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The meditation movement in Russia – Swami Anand Arun

I was on a tour of Russia with a team of three people from Tapovan for 24 days this May at the invitation of Russian seekers. During this year’s visit, four meditation camps, some sermons and meditation programs were organized in four cities of Russia. These cities are: Moscow, Rastov, a famous southern city on the banks of the Don River, Krasnodar, another developing city on the banks of the Kuvan River, and Gelendzhik, a very beautiful, quiet, picturesque, touristic city located at the foot of the mountains where the Caucasus mountain range begins, on the banks of the Black Sea.

According to the 2002 census, there are 13 cities in Russia with more than one million inhabitants. During the past three visits to Russia, we have conducted meditation camps in seven such cities. The number of people who took initiation from me in Russia has exceeded 700. Thousands of Russian friends have developed a deep personal relationship with Tapoban. No matter what time you come, you can meet Russian friends in Tapoban.

This year’s visit was fruitful in the sense that I had the good fortune to establish nine meditation centers in different cities from Arkhangelsk, a northwestern city on the shores of the Barents Sea that meets the Arctic Ocean of Russia, to the Black Sea and Sea of Azov in the south.

Russia covers a quarter of the world’s total land area and is the largest country, twice the size of Canada, but its population is only two percent of the world’s population. This population is also decreasing day by day. Considering this fact, the government here has provided 10,000 dollars and special facilities for the care of the child for the mother who gives birth to more than one child. However, due to the structure of European society and the instability of the marriage relationship of the modern age, Russian women try to avoid giving birth to more children as much as possible. On the contrary, in countries suffering from excessive population growth in Africa and Asia, a special economic package is necessary for those who have only one child.

It takes more time to reach the eastern part of Russia from the west than it takes to reach Kathmandu from Moscow. There are 11 time zones in one country. It also takes eight days for the superfast train to reach the city of Vladivostok on the east coast from the city of St. Petersburg on the west coast by the world’s longest trans-Siberian train. It is probably the luckiest country from the point of view of natural resources. There are abundant forest resources, oil, natural gas reserves and huge mines of metal and coal. Since the price of natural gas and oil increased a lot in the world market a few years ago, Russia is accumulating foreign currency in abundance by improving its declining economy only through its export business.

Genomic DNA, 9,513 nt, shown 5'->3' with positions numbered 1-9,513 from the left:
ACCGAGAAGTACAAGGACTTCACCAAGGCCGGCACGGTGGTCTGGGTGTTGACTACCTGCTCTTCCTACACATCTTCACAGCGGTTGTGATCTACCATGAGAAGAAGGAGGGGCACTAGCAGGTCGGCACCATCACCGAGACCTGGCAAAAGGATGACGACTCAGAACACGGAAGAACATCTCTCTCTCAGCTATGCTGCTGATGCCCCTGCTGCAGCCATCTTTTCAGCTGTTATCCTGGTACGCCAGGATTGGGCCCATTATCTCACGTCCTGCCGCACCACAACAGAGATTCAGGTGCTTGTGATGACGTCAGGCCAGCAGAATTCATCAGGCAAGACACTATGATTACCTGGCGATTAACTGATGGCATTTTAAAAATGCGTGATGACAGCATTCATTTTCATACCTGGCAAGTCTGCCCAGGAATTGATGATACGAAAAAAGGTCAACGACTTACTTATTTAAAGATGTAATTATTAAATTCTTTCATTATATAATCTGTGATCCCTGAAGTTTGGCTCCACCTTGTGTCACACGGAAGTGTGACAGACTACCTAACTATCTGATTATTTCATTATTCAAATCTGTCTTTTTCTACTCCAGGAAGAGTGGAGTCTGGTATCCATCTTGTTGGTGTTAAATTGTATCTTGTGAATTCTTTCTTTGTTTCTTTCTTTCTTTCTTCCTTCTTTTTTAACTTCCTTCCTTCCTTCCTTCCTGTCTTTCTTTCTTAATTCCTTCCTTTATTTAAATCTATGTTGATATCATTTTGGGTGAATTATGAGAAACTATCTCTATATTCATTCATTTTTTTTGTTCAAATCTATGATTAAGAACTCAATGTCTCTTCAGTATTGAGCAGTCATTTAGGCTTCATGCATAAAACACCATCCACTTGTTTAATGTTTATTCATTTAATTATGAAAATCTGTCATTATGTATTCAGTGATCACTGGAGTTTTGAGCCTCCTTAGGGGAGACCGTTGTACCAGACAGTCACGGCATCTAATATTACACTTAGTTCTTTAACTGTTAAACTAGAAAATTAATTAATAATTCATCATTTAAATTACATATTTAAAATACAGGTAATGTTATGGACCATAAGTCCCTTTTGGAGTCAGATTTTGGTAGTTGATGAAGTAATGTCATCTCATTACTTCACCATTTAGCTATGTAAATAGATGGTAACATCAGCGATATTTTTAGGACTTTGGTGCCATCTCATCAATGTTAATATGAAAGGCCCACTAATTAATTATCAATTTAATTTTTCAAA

Yes, we used to say that green forest is the wealth of Nepal. The wealth has disappeared, but in the cities of Europe, there is a lot of greenery inside and outside the city. The city of Moscow, with a population of over 16 million, looks like a forest when viewed from an airplane. A single forest area in Siberia is responsible for 20 percent of the world’s oxygen.

Emperor Vladimir introduced Christianity in 988 with the help of some Orthodox priests who came from Constantinople, Turkey, in Kiev, which is considered the then capital of the Slavic region of Russia, Ukraine and Belarus. Before that, there were nature worshipers like the Aryans in that area and based on the evidence obtained from the recent excavations, Vedic culture seems to have spread. The grammar of the Russian language is similar to that of the Sanskrit language, and many words of the Sanskrit language are surprisingly still found in the Russian language.

Even King Vladimir could not win the hearts of the people and make Christianity the state religion. After he created this religion, he forced the people to adopt this religion by force of arms. At that time, a house without a sign of the cross on the roof became a victim of atrocities. From the 10th century until today, the Orthodox Pravoslav Church has been protected by the state. During the 72 years of the Soviet era, this religion endured the wrath of the state. Before the October Revolution, there were 50,000 churches and 680 active monasteries in Russia. Lenin, Stalin and Khrushchev also took a policy to destroy them mercilessly, but during the Second World War, Stalin allowed them to go to church in order to unite the people emotionally, realizing that religion helps to build national spirit. It is said that during the Second World War, when Moscow was surrounded by Nazi soldiers, Stalin also went inside the church inside the Kremlin and prayed for the victory of the Russian soldiers. Although the churches got a little relief during the Second World War, the process of destroying them did not stop after the end of the war and during the subsequent regimes. By the end of the Soviet era, only 10 percent of churches and 21 monasteries had survived. After Gorbachev’s policies of glasnost and perestroika (Transparency and Restructuring), the churches regained state protection and the old Christianity received the respect of the state religion. Recently, the influence of the establishment party of the church has increased on the government and it seems to have made an invisible policy to limit these religions in the areas where Islamic and Buddhists are in majority and not to allow any other religion to flourish in other areas. There are about 15 million Muslims and 500,000 Buddhists in Russia. Only these three religions are considered as religions by the state. Let’s not talk about other religions, Protestant and Catholic sects of Christianity are also hated by the state as cults.

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